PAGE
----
The AFC North has often been a strong division. It'll likely remain a strong division in 2019. But the power dynamics have shifted. 

Read on for four takeaways from a crazy beginning of the offseason -- only the draft really remains -- that rocked the AFC North. 

1. Steelers, while still good, are no longer the best

There's no way to spin the Steelers' offseason as a positive experience. It was enough to bump the Steelers down from their long-held position of division frontrunners to the second or third spot in the pecking order. 

No one expected the Steelers would ever be in a position where they would be willing to ship off Antonio Brown during the prime of his Hall-of-Fame career, but that's exactly what happened. Worse, the Steelers ended up settling for an undesirable offer, acquiring only a third- and fifth-round pick for arguably the league's best receiver. Even worse, the Steelers are now on the hook for $21.1 million in dead cap space from just Brown alone, according to Spotrac. From a financial, draft compensation, and pure football perspective, the trade was an utter disaster.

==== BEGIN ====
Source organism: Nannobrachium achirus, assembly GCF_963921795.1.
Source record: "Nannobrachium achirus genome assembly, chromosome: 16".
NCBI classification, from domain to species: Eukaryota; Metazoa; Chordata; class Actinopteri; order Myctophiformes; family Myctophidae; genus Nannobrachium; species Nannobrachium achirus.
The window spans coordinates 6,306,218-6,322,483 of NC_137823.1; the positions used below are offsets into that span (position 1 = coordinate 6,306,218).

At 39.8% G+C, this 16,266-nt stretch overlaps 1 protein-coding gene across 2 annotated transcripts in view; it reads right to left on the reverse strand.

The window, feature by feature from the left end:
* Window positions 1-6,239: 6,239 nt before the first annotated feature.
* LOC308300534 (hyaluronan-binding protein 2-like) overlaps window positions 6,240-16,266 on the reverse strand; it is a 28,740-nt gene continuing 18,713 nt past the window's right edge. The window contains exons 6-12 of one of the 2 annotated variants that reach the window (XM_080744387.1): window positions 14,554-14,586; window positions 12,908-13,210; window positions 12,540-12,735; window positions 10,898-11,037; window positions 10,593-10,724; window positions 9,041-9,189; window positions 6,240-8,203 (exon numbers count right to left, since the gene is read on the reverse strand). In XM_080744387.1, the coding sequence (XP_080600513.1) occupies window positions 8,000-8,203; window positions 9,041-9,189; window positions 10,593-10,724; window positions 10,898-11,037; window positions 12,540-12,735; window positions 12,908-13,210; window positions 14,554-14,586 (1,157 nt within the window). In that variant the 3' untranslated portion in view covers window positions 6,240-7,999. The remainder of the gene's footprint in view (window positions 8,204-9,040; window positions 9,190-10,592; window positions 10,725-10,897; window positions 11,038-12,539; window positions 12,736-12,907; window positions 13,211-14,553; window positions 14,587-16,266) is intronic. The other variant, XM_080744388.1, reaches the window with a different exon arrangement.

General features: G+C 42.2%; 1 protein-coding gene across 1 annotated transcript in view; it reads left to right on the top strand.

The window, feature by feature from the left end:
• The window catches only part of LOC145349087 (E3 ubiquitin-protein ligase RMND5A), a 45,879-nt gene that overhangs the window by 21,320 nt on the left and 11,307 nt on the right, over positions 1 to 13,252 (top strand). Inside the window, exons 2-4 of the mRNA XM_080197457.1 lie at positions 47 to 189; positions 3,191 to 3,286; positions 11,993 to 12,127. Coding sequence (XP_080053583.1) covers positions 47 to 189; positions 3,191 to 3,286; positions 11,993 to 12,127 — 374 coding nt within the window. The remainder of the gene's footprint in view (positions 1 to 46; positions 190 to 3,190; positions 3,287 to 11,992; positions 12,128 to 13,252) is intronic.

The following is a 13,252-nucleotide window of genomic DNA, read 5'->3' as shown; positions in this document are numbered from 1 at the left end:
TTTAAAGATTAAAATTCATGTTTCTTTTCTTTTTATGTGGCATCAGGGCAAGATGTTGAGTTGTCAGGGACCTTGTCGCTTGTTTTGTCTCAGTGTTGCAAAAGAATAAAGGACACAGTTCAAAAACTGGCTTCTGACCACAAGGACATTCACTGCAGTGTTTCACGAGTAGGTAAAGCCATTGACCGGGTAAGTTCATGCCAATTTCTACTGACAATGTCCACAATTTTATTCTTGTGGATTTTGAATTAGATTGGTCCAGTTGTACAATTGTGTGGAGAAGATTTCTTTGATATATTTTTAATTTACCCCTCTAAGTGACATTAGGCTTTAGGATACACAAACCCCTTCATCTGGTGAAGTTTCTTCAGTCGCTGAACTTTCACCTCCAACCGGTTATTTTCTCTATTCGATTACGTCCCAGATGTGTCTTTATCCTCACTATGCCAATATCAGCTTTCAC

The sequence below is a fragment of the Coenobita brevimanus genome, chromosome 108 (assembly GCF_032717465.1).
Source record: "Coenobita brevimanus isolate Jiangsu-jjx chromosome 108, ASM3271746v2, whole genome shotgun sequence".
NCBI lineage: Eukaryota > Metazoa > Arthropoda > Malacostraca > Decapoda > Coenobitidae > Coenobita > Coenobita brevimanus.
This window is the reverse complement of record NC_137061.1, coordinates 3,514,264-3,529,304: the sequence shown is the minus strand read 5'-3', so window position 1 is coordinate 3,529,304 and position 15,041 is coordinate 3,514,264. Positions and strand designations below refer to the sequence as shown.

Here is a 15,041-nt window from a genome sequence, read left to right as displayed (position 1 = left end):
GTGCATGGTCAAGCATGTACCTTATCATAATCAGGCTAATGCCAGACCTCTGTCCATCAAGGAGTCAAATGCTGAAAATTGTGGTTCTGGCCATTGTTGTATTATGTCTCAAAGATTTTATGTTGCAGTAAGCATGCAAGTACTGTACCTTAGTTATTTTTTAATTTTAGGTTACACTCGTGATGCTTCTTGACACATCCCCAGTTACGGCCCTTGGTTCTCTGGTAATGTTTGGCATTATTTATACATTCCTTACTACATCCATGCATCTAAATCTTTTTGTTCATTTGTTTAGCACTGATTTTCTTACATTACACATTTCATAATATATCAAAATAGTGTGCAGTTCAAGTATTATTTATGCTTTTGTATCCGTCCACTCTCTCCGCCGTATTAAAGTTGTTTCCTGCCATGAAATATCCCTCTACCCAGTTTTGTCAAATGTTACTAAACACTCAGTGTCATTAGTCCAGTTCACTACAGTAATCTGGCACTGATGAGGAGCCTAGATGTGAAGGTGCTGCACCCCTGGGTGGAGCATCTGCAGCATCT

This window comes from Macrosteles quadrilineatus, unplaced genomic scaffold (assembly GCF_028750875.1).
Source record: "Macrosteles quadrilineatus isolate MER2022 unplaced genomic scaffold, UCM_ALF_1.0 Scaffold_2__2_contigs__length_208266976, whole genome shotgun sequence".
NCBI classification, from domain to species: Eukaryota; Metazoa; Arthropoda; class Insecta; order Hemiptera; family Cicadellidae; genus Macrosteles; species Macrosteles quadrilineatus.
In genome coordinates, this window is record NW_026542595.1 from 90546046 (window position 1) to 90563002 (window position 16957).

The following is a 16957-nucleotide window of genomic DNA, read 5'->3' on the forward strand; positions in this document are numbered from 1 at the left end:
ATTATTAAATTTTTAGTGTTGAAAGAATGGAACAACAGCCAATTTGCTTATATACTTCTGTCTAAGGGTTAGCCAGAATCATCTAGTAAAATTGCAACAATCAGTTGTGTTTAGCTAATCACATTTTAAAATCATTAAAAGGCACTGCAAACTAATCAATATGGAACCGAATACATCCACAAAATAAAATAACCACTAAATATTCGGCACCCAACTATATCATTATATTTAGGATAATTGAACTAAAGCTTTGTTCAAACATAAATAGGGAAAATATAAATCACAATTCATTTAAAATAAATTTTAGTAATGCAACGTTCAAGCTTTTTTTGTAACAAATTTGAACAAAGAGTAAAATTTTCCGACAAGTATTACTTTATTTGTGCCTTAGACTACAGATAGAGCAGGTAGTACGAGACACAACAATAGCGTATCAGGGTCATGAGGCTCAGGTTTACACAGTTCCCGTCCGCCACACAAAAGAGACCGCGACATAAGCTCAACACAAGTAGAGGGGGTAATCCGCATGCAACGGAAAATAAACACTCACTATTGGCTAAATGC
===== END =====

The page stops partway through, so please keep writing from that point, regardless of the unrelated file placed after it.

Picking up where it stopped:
While JuJu Smith-Schuster is coming off an incredible 111-catch, 1,426-yard, and seven-touchdown season, and appears to be excited about the idea of replacing Brown as the team's true No. 1 wideout, it's one thing to play well when defenses are focused on stopping Brown and an entirely different thing to play well when defenses are keyed in on you and you alone. That's not to say Smith-Schuster can't put up a similar stat line in 2019, but the idea that he's guaranteed to replicate what Brown did for so many years -- 1,380 yards per season since 2011 -- is hogwash. It's not fair to Smith-Schuster either. Even during his breakout campaign in 2018, Smith-Schuster scored eight fewer touchdowns than Brown. He's a great, young receiver, but he's not Brown -- at least not yet.